Pet parents often wonder about the anatomy and function of their dog’s mouth, frequently asking their vet about the number of teeth their pup has and the frequency with which they’ll lose baby teeth and gain their adult teeth. These answers may vary by breed, but it’s still worth having a basic understanding of your dog’s mouth.
Here are responses to common questions and recommendations for cleanings and general oral health:
What Are Teeth?
Teeth are hard calcified tissue (dentine), covered by enamel that develop inside the mouth and are anchored to the upper and lower jawbones. The upper jaw bone is called the maxilla and the lower jaw bone is the mandible. There is a row of teeth on both the upper and lower jawbones.
Each tooth consists of a crown and root (or roots). The crown is the part of the tooth that can be seen in the mouth, and the roots are located under the gum line, covered with gums and bone.
The function of dog teeth is to acquire food and break it down into small pieces once it enters the mouth. The different types of teeth provide different functions. For example, the sharp fang teeth (canine teeth) allow a dog to tear food, the front teeth (incisors) bite food, and the rear teeth (premolars and molars) help grind, break down, and mash the food.
Figure 1. Plastic model of a dogs mouth. The crown of the tooth is the part that can be seen in the mouth below the gums and the roots, or in some cases roots, is located under the gum line.
Dog Tooth Development
Dogs are born without teeth. At around 21 to 30 days of age, puppies will begin to get their puppy teeth, also known as temporary (deciduous) teeth. When these puppy teeth begin to break through the gums, it is referred to as the teeth “erupting” and can be painful or uncomfortable. The exact age that teeth begin to “erupt” may differ among breeds and can even vary within puppies of the same litter.
Just as with humans, dog baby teeth fall out eventually and are replaced with permanent teeth.
How Many Teeth Do Dogs Have?
Exact dentition may vary with different breeds, but most dogs will end up with 42 adult teeth. Dogs will develop teeth in the front, sides, and back of the mouth.
The types of teeth include:
- Incisors. The teeth that develop in the front are called the incisors. There are 6 incisors on the upper and lower jaws.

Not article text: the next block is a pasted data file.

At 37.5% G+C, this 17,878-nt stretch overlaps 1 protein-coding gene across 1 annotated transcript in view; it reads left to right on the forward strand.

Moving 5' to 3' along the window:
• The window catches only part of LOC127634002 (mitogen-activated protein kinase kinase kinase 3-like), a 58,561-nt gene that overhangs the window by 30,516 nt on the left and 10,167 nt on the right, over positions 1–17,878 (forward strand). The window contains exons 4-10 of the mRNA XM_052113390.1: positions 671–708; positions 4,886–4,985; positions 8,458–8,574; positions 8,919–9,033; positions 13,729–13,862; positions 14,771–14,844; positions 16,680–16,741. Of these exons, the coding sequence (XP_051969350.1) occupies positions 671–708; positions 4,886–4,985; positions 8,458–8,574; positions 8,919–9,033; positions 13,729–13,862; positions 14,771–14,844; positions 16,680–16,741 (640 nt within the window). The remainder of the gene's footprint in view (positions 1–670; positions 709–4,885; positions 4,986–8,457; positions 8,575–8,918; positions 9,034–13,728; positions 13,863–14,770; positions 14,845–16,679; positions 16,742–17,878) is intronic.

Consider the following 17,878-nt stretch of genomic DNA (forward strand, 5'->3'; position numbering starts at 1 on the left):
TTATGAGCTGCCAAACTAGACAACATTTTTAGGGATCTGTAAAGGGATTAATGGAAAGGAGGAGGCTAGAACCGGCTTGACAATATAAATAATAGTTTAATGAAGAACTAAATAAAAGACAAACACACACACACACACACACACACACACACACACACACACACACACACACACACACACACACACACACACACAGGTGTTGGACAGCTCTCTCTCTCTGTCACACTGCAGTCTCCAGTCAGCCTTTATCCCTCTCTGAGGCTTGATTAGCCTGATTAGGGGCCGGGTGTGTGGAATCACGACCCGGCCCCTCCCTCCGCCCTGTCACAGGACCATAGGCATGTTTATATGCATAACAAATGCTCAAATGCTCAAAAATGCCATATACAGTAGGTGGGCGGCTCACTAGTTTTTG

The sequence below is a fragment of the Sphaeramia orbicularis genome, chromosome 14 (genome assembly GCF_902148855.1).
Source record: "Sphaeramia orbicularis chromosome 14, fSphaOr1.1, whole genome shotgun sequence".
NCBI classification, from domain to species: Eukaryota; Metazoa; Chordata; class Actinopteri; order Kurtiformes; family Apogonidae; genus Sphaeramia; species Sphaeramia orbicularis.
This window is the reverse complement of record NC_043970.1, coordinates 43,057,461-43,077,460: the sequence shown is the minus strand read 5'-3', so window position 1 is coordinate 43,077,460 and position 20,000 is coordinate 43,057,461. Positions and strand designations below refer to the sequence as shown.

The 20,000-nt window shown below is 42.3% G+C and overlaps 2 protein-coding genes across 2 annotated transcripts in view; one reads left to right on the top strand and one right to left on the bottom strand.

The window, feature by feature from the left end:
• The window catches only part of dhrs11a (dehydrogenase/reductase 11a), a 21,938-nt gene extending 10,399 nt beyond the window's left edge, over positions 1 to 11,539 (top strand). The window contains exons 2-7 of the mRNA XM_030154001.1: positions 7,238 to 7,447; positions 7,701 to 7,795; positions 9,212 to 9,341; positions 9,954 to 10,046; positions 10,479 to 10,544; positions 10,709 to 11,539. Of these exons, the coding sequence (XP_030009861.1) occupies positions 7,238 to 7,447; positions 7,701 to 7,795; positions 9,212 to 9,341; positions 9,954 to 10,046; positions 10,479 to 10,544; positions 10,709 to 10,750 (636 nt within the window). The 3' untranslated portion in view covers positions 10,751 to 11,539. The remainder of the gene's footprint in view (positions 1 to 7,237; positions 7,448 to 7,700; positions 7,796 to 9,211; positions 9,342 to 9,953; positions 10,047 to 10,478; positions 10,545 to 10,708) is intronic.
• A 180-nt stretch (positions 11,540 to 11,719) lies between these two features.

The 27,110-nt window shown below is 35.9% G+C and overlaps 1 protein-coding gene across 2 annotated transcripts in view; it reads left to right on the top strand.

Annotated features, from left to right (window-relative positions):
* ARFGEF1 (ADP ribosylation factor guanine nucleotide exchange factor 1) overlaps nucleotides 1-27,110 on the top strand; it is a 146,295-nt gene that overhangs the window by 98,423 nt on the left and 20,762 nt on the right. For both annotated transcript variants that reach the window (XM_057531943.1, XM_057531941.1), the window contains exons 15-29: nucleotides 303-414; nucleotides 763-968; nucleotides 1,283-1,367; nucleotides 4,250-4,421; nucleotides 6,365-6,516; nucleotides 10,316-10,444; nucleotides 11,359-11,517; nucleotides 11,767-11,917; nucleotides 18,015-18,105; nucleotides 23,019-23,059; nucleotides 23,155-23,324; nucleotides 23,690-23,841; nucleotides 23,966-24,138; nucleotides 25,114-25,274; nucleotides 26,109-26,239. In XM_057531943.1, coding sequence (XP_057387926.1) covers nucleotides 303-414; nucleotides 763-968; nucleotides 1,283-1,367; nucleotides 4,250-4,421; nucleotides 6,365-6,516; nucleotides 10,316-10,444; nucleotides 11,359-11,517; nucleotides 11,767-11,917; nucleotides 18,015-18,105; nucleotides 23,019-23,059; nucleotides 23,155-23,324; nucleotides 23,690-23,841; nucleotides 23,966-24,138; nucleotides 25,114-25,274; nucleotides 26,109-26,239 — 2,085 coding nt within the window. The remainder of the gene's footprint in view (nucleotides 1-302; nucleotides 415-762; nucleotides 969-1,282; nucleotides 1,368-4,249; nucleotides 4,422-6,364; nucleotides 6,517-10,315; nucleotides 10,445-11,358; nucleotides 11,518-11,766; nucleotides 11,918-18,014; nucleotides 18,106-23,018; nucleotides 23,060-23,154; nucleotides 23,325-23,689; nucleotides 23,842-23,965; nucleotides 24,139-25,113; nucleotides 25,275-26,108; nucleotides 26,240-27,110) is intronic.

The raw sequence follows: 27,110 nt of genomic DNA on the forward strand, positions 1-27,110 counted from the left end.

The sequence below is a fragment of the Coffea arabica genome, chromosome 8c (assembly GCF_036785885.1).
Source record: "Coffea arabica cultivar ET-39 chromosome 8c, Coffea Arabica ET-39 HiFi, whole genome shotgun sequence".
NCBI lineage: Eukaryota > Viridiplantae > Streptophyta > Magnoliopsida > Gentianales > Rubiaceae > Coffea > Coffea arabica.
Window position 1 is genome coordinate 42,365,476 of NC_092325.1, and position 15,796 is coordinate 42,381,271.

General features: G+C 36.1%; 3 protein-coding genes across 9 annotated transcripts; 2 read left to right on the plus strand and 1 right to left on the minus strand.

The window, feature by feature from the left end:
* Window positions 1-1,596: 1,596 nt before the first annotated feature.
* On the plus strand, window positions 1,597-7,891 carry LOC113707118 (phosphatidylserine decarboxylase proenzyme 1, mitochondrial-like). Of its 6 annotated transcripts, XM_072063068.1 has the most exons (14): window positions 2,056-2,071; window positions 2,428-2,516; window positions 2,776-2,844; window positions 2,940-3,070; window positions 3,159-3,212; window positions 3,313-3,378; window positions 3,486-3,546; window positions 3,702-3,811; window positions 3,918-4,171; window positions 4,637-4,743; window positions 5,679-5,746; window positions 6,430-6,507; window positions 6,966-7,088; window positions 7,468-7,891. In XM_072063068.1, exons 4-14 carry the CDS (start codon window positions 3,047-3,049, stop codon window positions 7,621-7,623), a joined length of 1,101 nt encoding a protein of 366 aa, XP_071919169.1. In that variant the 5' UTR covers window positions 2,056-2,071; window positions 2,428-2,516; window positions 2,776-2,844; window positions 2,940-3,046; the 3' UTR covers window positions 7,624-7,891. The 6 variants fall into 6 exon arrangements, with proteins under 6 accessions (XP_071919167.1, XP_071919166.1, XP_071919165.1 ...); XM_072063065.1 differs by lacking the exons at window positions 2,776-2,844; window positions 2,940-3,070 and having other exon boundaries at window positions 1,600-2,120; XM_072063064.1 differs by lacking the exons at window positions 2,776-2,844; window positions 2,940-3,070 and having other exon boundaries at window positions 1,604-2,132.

- Canines. Just behind the incisor teeth are the canine teeth. These are the sharp “fang” teeth, and there is one canine tooth on each side of the set of incisors.
- Premolars. The premolar teeth sit behind the canine teeth and generally consist of four teeth on each side.
- Molars. The last set of teeth in the mouth are the molars. They sit just behind the premolars and generally consist of two teeth on either side of the upper jaw and three teeth on each side on the lower jaw.
Figure 2. Dental exam label commonly used in veterinary practices. The Upper is for the upper jaw and lower for the lower jaw. R = right, LL = left. I = incisions, C = canine, P = premolars, M = molars.
Do Dogs Have Wisdom Teeth?
Wisdom teeth are an extra set of molar teeth that come in sometime between the ages of 17 and 22 in humans. They typically aid in chewing, however, if there isn’t enough space in the mouth or if they are in the wrong position, they can become impacted. Fortunately, dogs do not have wisdom teeth.
When Do Dogs Get their Permanent (Adult) Teeth?
The eruption of the permanent teeth in dogs is as follows:
- Central: 2-5 months
- Intermediate: 2-5 months
- Corner: 4-5 months
- 5 months
- First: 4-5 months
- Second: 6 months
- Third: 6 months
- Fourth: 4-5 months
- First: 5-6 months
- Second: 6-7 months
- Third: 6-7 months
Dog teeth cleaning can begin once the adult teeth have fully formed. Puppy teeth are still growing and are generally much more delicate than adult teeth. Once all of the adult teeth have grown in, you can begin dog teeth cleaning two to three times per week.
3 Common Oral Diseases in Dogs
There are a number of diseases that affect the teeth of dogs. The most common are:
- Tooth root abscesses. A tooth root abscess is an infection that occurs around the tooth root, most commonly developing in the upper fourth premolar. A classic sign of tooth root abscess is an accumulation of pus around the root of the tooth. These abscesses can create a draining tract beneath the eye or on the cheek that can break open.
- Gingivitis. Gingivitis is an inflammation of the gum surrounding the tooth.
- Periodontal disease. This is an inflammation of the tooth’s support structures, including the associated gum ligament and bone.